“UNLESS you take control of your destiny, you will have no destiny.”
These words could easily have been construed as a warning. But on a chilly evening this week at a conference centre at Old Mutual in Pinelands, a gathering of black business owners, aspirant owners and young professionals interpreted the message as a call to action – more so because the messenger was one of the country’s most successful and controversial business moguls, Independent Media executive chairman Dr Iqbal Survé.
The response was enthusiastic applause.
It never takes the doctor long to warm to the task, and this address was no exception. Speaking as a black business leader to a predominantly black audience, Survé said: “The narrative is, we should set up our own banks, that we should set up our own institutions, and that we should set up our own development structures.
“The reality is this is not the right way to do it. We must be far braver than that. We should be more courageous than that.”
Then, pointing across the hall, he said: “This institution does not belong to white people. The bulk of the money it gets in comes from the pensions of black South Africans.
“Take this as your starting point. If you understand this, you will understand that you can take control of this institution. But you must have the courage to to do so.”
More applause. Only louder this time.
“You must accept,” Survé continued, “you will not be supported by people when you threaten their economic system and power base.”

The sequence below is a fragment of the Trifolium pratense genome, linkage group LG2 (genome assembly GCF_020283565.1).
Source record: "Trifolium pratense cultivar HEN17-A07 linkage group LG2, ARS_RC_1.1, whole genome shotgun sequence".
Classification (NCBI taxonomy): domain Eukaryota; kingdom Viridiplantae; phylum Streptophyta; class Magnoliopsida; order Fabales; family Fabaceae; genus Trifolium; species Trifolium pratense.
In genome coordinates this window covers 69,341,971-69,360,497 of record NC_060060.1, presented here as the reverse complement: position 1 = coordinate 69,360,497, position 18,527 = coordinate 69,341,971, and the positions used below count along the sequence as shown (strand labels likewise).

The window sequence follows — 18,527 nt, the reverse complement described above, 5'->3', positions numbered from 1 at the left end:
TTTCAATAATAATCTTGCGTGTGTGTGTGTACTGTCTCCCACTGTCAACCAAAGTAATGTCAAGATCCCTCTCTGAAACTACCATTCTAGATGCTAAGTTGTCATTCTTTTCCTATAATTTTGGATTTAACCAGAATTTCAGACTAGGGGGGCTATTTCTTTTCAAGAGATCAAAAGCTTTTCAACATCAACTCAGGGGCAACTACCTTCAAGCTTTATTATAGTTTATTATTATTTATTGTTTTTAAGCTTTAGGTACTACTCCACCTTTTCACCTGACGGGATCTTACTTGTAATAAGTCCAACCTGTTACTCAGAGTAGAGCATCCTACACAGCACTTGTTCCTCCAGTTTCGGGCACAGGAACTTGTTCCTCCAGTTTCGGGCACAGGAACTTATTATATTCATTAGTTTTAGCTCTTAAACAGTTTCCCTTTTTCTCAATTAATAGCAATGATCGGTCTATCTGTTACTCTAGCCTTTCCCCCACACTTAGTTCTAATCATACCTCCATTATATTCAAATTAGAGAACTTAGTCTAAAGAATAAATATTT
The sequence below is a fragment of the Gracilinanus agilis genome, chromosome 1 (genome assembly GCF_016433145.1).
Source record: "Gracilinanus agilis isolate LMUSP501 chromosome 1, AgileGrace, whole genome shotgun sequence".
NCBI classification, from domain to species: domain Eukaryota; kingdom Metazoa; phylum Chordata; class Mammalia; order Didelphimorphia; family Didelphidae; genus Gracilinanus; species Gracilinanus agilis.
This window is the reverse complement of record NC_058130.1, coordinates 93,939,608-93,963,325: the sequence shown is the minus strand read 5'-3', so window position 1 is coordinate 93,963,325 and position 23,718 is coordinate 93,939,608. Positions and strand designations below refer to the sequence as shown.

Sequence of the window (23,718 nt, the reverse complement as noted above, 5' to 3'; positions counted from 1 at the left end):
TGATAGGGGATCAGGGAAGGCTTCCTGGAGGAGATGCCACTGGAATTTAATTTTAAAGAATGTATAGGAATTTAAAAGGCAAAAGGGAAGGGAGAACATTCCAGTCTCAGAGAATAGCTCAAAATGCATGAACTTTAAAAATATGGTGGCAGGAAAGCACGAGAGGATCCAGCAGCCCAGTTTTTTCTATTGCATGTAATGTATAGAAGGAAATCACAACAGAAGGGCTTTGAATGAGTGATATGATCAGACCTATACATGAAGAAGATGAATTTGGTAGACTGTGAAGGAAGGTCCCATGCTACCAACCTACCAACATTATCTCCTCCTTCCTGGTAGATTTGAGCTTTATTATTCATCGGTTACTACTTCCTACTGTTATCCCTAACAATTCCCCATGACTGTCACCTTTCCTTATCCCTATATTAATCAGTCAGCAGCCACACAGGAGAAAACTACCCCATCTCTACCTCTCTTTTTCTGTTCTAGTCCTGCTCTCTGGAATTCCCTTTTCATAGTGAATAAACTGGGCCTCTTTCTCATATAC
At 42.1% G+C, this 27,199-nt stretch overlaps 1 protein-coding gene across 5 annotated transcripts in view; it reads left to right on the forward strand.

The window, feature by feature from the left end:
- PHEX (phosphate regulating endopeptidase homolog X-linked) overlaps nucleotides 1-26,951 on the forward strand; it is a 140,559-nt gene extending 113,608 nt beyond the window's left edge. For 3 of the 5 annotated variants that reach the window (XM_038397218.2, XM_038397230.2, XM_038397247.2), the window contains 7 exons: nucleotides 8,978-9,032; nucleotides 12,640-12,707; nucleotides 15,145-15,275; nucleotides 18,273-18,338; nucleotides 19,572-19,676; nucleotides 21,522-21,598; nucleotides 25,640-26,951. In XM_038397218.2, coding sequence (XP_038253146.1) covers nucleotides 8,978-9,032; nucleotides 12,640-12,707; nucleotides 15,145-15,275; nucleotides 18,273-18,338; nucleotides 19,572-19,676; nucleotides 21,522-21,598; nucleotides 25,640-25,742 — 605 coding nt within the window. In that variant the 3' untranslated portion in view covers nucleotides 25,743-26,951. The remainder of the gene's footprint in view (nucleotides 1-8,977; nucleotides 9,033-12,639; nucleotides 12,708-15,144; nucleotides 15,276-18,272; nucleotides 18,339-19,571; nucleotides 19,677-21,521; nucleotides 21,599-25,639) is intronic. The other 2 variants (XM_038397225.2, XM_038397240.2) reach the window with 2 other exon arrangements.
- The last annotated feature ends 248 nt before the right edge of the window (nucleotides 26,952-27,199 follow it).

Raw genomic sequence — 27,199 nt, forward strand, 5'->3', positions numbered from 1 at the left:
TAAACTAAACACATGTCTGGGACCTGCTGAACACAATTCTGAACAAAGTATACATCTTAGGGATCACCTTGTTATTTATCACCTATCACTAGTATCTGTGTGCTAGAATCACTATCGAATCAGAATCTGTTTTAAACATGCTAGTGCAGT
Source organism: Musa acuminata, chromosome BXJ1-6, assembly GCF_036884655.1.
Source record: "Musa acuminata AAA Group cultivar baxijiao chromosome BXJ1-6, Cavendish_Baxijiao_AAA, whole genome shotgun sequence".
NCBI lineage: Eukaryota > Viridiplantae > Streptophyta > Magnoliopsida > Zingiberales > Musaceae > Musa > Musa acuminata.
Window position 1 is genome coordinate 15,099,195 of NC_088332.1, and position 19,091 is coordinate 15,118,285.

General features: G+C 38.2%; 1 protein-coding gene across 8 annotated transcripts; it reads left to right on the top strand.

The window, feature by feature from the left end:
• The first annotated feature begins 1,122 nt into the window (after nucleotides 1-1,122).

Survé’s rise to the top was built on an unshakeable belief in himself. He was born poor – “like so many of you in this hall”, he said. But he was determined to break the spiral of poverty that threatened to choke him and his family.
To supplement the family income while at school, he sold the Cape Times at Kenilworth station on weekday mornings, and the Cape Argus at one of the traffic lights on Rosmead Avenue in the afternoons.
“I hated the job,” he said. “But now I own the two newspapers.”
Survé’s early days as a business owner, though highly successful, were underlined by a number of clashes with some of the country’s white business elite. Just as Steve Biko wrote I Write What I Like, Iqbal Survé said he was prepared to tell these business people what he felt they needed to be told. “I said what I liked.”